Shakespeare's 'Taming of the Shrew' coming to DL this summer
Summers in Detroit Lakes have long been a time to celebrate spending time in the great outdoors. Detroit Lakes is a also a community that embraces culture and the arts.
With the first ever "Shakespeare In The Park" performances, the Historic Holmes Theatre and volunteer director Nikki Caulfield hope there can be a perfect blending of the two.
"The bandshell is begging for an outdoor theatre performance... and with DL being such an outdoor community in the summer I thought it would fit nicely," says Caulfield.
Nearly 30 local actors will present the Shakespeare romantic comedy "The Taming of the Shrew," June 26-27 and July 2-3 at 7:30 p.m., and June 28 and July 5 at 2 p.m. All performances are free and will take place in the Bandshell in the Detroit Lakes City Park, just off of Washington Avenue.
There will be a free will offering taken during each show, but no tickets are necessary.
The show is part of the Historic Holmes Theatre's BTD Community Connections Series and also is being sponsored by Arvig Communications Systems, Caulfield's Studio and Norby's Department Store.
Some of the local stars include: Tyler Glander as Grumio, Shawn Jones as Hortensio, Katie Anderson and Biondella, Stella Foltz as Penelope, Jim Sinclair as Pedant, Cara Berger as Bianca, Jessica Hembre as Baptista, Shawn Alvarez as Katharina, Jamie Bunnis as Curtis, Alycia Windingland as Tailor/Jesephina, Nick Bode as Nicholas, Bobby Heimark as Vincentio, Katelyn Johnson as Haberdasher/Philippa, Tre Martinez as Tranio and Christopher Damlo as Lucentio. The stage manager is Hannah Bode.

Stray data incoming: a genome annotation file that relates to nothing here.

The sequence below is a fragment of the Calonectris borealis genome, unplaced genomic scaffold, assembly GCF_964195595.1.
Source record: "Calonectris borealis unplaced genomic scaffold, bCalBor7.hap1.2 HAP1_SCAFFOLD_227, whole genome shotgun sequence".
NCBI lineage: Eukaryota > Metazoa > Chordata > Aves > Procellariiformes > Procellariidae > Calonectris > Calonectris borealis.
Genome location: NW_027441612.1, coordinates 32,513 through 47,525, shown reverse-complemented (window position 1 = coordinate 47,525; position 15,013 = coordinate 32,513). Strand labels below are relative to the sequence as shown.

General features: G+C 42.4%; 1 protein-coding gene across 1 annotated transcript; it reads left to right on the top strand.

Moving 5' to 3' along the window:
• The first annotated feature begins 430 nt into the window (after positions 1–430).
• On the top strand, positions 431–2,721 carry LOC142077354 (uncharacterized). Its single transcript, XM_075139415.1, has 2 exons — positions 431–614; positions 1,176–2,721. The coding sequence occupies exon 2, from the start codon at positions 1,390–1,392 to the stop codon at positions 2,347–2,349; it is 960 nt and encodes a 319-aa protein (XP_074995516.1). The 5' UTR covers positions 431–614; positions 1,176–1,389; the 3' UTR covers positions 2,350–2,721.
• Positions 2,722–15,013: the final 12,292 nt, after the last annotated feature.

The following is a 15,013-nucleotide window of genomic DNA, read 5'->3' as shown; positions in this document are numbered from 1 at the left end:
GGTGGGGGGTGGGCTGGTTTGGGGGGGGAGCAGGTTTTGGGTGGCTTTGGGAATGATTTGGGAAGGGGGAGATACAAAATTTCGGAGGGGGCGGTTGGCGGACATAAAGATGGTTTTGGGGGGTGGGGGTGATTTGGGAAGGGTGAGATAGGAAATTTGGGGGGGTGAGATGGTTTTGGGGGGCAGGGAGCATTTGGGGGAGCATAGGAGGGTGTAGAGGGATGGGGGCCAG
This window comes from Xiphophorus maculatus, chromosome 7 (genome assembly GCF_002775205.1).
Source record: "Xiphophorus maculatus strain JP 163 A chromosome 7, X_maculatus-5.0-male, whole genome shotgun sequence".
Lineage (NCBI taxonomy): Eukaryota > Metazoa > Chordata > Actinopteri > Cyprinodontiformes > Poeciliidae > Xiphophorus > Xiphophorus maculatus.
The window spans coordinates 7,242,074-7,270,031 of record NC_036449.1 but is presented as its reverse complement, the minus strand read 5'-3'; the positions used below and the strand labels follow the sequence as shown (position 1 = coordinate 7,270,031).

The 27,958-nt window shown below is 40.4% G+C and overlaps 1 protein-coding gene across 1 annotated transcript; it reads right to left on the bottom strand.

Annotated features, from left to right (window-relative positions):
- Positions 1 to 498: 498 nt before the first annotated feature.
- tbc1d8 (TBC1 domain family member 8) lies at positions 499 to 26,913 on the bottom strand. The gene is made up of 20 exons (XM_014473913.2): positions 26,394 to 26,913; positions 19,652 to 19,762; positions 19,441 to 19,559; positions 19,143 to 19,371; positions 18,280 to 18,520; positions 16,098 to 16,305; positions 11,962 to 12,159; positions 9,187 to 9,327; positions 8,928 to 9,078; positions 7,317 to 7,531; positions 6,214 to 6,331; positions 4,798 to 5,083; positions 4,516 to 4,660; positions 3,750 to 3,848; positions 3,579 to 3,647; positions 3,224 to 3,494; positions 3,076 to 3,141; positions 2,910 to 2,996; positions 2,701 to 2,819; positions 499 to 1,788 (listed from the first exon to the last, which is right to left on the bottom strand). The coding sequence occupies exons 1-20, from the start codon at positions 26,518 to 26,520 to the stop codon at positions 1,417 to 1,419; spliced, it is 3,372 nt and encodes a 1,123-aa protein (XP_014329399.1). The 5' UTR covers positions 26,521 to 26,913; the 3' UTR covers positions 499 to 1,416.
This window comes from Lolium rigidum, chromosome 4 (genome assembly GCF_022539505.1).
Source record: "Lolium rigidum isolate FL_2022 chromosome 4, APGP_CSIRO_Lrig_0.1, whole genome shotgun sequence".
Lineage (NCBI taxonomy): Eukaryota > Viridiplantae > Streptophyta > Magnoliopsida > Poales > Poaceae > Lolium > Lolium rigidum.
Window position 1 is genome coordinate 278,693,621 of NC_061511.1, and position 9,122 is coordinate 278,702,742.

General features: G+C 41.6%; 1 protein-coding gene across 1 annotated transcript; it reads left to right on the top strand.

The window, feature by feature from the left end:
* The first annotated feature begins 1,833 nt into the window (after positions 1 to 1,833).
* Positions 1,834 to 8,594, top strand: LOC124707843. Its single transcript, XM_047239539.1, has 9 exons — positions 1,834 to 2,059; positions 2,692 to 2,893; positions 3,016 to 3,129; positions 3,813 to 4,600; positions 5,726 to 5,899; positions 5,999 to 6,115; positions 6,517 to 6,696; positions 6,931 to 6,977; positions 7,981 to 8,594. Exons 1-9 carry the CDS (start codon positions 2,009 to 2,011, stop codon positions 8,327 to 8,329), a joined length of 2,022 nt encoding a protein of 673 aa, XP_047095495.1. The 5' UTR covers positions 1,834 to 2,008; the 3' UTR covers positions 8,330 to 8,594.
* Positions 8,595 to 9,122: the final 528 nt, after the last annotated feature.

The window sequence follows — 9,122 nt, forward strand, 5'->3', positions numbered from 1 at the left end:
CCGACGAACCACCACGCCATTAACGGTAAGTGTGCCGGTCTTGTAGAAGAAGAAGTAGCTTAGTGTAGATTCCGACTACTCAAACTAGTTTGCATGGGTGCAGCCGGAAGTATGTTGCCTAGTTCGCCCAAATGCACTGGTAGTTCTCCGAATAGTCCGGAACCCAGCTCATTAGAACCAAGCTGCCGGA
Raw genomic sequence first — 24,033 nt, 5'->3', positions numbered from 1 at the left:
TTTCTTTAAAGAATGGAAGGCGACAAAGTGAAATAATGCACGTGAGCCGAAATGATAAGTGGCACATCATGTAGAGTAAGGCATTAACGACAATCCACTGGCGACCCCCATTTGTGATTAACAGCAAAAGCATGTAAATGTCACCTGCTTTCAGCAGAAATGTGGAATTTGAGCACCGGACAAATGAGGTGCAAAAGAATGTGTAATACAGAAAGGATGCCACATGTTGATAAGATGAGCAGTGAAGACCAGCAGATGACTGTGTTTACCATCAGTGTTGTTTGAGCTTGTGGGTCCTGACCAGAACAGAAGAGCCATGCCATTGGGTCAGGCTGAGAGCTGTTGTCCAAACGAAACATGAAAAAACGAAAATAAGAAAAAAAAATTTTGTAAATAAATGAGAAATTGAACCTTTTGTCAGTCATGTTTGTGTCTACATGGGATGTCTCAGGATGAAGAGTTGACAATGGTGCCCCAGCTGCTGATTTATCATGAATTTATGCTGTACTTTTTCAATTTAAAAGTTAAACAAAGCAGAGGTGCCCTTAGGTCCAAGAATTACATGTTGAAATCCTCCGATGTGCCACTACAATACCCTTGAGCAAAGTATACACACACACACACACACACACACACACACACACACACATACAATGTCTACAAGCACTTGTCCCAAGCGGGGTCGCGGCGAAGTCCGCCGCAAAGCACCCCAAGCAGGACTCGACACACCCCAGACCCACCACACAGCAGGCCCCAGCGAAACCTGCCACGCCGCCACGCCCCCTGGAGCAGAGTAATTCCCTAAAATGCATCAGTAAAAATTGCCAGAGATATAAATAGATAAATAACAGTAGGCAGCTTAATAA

"The Taming of the Shrew" is a light-hearted romantic comedy about married life. Baptista wants to marry off her two daughters Kate and Bianca, but the elder daughter Kate has such a terrible attitude problem that no one wants to marry her, much to the chagrin of Bianca's many suitors who cannot see her until Kate is married. They manage to find Petruchio to marry Kate, but he is determined to give her a taste of her own attitude first.
"Shakespeare has gotten a reputation for being hard to understand and too lofty for most people to enjoy, which really isn't the case at all," says Caulfield. "Plus this community has a lot of talent that is fun to put up on the stage. We want to give the community a chance to see these shows, perform in them and see how fun they are."
Caulfield adds that this is the first Shakespeare production many of the actors have been in, so it's fun watching them work with the language.
"You can really see when they finally understand the meaning of a passage, and a lot of light bulbs have been coming on in rehearsals, followed by an 'ooooh, that's what that line means!' They all have a great sense of humor which is really coming out in the show," says the director. "If the production is half as funny as rehearsals, it will be great!"
For more information on Shakespeare in the Park, contact Historic Holmes Theatre Events Coordinator Vicky Williams at 218-844-4221, Ext. 106 or email email@example.com.